Airborne Fungal Diseases
Molds reproduce by releasing spores into the air. The main route of entry of mold spores is through respiration of dust particles contaminated with the fungi. The ubiquitous presence of fungi in both indoor and outdoor environments is a potential health threat that is poorly understood and almost ignored in community medicine.
Many species of fungi around the home grow on food and other organic materials such as damp paper, textiles and wood. Fungi produce allergens, enzymatic proteins, toxins and volatile organic compounds that cause respiratory disease. Various strains of airborne molds have been implicated as the cause of asthma and hypersensitivity pneumonitis. Chronic nose and sinus inflammation have been linked to airborne fungi. Shin et al, for example, demonstrated immune responses to Alternaria by finding elevated levels of IL-5 and IL-13.
Green et al suggested that 100 genera of fungal conidia are currently recognized as sources of allergens, but the real number of fungal allergens is much greater: different components of fungal growth such as fungal hyphae and fragmented conidia are airborne and may become allergenic. Most wild species are not detected by standard culture techniques. In addition, inhaled spores of pathogenic fungi grow in the lung and other organs, establishing chronic and sometimes lethal infections that are difficult to diagnose. There is an overlap of allergic hypersensitivity diseases with infection caused by the fungi that infect by spore inhalation.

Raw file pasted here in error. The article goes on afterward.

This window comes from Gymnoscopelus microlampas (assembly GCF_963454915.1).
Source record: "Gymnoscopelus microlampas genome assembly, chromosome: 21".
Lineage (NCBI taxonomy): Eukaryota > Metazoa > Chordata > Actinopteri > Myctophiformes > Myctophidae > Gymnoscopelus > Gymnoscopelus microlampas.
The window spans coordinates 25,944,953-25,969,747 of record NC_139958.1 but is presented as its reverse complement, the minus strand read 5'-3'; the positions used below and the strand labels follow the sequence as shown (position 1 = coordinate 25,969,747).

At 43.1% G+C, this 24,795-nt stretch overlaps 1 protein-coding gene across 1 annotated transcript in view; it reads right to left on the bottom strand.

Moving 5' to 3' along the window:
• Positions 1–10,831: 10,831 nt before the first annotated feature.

Fungi produce toxins that are released into the air. Bünger et al studied five toxigenic airborne moulds of the genera Aspergillus and Penicillium collected at composting plants: sterigmatocystin, fumagillin, verruculogen, penitrem A, and roquefortine C. All five extracts caused toxic effects to cultured cells. They suggested that mycotoxins may be involved in producing the lung diseases from the inhalation of organic dust. Panaccione and Coyle reported finding ergot alkaloids associated with Aspergillus fumigatus. Ergot molds produce an array of potent chemicals. The hallucinogen, LSD, was derived from ergot alkaloids.
Kodama and McGee found sixteen types of indoor airborne fungi. The main species belong to the families: Aspergillus, Penicillium, Cladosporium, Mucor, Stachybotrys, Absidia, Alternaria, Fusarium and Cryptostroma. The greatest health risks are Candida, Aspergillus, Histoplasma and Penicillium. The two most prevalent fungal infections in hospitals are caused by Candida and Aspergillus species. These organisms can occur naturally in the exterior environment and enter as spores or active fungi attached to dust particles.
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